Dems want primary moved; Haridopolos likes the early date
The battle lines are forming over whether or not Florida should continue to hold its presidential primary election weeks before other states in open defiance of the wishes of national party leaders.
Two Democrats have filed bills to move the primary back to March 6, reversing the Jan. 31 primary date set in 2008 that caused the National Democratic Party to strip Florida of some of its delegates. Rep. Marty Kiar, D-Davie, and Sen. Arthenia Joyner, D-Tampa, filed the measure and have the support of Florida Democratic Party chairman Rod Smith. But Senate President Mike Haridopolos, R-Merritt Island and a candidate for U.S. Senate, said he's not interested.
"I happen to think the position we’re in right now is the correct one,'' Haridopolos told reporters at a press availability. "We’re going to most likely decide the president of the United States and it would make most sense if we did it early in the process. I’m still open to discussion on it. The good news is we have the convention here in Florida."
Smith, the Florida Democratic leader, doesn't expect his party to have to deal with a major challenger to President Obama.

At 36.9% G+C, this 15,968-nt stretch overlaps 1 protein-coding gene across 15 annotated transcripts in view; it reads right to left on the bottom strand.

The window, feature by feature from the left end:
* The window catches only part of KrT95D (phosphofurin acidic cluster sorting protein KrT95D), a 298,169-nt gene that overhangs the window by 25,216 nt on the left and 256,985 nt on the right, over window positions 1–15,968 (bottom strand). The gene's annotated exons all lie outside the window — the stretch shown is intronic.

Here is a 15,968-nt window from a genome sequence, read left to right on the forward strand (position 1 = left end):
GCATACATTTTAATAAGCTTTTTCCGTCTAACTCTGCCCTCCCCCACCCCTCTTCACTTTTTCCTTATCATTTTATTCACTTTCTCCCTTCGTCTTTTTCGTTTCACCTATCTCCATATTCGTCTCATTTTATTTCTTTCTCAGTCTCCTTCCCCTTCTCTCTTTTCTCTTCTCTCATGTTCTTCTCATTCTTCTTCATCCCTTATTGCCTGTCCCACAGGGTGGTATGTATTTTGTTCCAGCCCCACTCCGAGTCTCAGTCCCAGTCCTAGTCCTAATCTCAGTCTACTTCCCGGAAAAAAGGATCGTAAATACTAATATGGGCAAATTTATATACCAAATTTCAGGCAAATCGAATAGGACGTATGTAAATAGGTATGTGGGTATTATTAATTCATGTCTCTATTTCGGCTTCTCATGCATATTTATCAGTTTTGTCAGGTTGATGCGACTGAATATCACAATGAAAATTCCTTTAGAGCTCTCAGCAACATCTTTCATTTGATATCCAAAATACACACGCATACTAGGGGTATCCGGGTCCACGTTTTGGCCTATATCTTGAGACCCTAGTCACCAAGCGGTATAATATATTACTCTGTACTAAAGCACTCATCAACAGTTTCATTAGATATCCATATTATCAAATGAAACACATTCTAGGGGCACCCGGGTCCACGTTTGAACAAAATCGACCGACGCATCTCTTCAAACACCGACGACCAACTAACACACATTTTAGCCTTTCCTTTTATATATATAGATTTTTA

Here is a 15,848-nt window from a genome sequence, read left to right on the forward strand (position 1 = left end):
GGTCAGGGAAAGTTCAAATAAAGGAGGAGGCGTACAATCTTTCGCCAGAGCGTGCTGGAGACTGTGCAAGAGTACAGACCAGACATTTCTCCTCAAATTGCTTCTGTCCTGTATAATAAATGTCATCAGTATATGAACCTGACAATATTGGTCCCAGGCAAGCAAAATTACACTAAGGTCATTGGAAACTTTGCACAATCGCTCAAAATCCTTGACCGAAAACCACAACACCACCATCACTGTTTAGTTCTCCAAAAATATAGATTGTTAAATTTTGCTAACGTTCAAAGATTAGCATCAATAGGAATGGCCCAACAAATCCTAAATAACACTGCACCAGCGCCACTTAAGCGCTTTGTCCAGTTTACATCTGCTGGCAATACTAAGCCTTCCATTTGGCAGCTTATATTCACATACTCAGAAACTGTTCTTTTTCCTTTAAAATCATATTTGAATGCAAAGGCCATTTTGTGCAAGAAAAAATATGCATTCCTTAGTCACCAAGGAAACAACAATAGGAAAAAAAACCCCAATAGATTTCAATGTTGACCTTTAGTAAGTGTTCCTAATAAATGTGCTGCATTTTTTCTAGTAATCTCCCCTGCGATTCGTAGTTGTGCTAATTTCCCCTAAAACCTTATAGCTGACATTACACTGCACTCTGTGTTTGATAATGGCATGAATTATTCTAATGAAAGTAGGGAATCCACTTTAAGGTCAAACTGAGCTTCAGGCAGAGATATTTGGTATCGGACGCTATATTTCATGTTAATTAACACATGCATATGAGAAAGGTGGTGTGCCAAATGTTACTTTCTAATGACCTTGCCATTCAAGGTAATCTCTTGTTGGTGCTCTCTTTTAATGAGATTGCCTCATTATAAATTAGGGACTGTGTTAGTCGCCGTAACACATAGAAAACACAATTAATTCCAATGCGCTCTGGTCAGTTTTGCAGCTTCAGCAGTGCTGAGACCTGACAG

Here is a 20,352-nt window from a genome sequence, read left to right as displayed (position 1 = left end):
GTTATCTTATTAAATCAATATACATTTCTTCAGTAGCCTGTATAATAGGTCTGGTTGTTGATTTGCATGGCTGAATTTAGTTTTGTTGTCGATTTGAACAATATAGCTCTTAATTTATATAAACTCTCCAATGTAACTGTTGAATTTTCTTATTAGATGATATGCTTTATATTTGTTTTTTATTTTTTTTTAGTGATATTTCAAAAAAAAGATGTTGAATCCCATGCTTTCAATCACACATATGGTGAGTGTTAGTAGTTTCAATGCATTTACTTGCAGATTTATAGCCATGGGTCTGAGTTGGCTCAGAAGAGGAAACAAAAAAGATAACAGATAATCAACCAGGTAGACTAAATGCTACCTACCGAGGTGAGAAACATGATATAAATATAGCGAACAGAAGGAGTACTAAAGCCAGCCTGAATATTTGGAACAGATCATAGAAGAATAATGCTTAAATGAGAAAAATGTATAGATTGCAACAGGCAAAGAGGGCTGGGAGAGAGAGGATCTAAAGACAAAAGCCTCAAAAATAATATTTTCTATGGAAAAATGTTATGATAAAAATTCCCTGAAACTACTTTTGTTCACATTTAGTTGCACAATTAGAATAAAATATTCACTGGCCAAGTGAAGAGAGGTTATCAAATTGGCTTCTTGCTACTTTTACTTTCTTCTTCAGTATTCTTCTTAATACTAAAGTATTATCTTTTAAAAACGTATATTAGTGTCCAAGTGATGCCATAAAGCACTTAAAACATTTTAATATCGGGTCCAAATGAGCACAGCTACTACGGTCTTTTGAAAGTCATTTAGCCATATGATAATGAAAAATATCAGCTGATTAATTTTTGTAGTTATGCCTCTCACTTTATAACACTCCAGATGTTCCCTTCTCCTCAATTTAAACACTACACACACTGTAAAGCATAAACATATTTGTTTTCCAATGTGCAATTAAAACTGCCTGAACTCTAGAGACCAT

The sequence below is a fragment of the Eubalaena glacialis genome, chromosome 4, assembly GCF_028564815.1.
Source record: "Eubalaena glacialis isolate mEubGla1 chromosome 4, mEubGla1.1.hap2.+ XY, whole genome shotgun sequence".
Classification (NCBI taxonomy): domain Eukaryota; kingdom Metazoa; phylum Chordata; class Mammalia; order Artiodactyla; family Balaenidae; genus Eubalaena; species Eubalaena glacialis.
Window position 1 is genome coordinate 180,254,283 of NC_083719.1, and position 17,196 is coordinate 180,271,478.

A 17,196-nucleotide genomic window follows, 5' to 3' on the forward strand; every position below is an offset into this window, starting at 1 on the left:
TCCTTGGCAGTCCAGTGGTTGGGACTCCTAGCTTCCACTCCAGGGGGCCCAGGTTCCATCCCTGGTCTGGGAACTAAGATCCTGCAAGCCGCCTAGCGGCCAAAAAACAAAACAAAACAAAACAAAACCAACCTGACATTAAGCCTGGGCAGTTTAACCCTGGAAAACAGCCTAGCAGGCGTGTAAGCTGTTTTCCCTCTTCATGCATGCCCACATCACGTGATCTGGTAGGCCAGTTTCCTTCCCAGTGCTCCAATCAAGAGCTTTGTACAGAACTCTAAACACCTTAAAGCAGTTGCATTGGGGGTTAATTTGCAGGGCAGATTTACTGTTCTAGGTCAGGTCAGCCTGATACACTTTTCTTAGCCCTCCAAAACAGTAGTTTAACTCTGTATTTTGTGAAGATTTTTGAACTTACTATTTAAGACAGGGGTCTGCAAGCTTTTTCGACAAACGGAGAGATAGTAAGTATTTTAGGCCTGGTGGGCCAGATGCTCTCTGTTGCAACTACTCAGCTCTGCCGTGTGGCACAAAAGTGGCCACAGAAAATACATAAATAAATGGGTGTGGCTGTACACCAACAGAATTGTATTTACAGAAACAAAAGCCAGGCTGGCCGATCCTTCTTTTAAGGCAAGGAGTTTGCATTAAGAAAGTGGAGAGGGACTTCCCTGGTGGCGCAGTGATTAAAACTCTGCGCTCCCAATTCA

"With the Republican National Committee adopting the same timing for the first time ever, setting the example of bipartisan cooperation, it is our sincere hope that the Republican Legislature will pass the legislation from Sen. Joyner and Rep. Kiar and will ensure full representation of our state at both the Democratic and Republican national conventions," Smith said.
Former Gov. Charlie Crist and legislators moved the 2008 primary to Jan. 29, leapfrogging several other states such as New York and California and set on the same day as South Carolina's Democratic primary. The date remained behind the traditionally early caucuses in Iowa and Nevada and the New Hampshire primary. National Republican Party chairman Reince Priebus has already urged Florida Republican Party chairman Dave Bitner to lobby to move the date back.
Meanwhile, Hariodopolos said he has invited several of the Republican presidential candidates to come to Tallahassee. “They’ve reached out to me. I’ve reached out to them. I think it’ll be beneficial in Florida to find out some of their ideas because we face a multitude of problems in the state and if a person seeking the presidency I think they should come to Florida and let us know what they think.”
Haridopolis dismissed the significance of the turf war that resulted between national party leaders and Florida leaders after lawmakers moved up the primary in 2008. “I didn’t see it as chaos. I thought it was great,'' he said. "I thought Florida was a player. Whether you read Game Change or David Plouffe’s book, or others, Florida influenced in a huge way not just who won the presidency but who the nominee was.”
“Everyone recognizes that Florida is the most important state for the presidency … We’re the most important state because whoever wins Florida is the nominee … I hope Florida has a larger role in picking our next nominee.”
Katie Betta, spokeswoman House Speaker Dean Cannon, R-Winter Park, said the speaker has no opinion on the bills but wants Florida to "remain a key player in the primary process."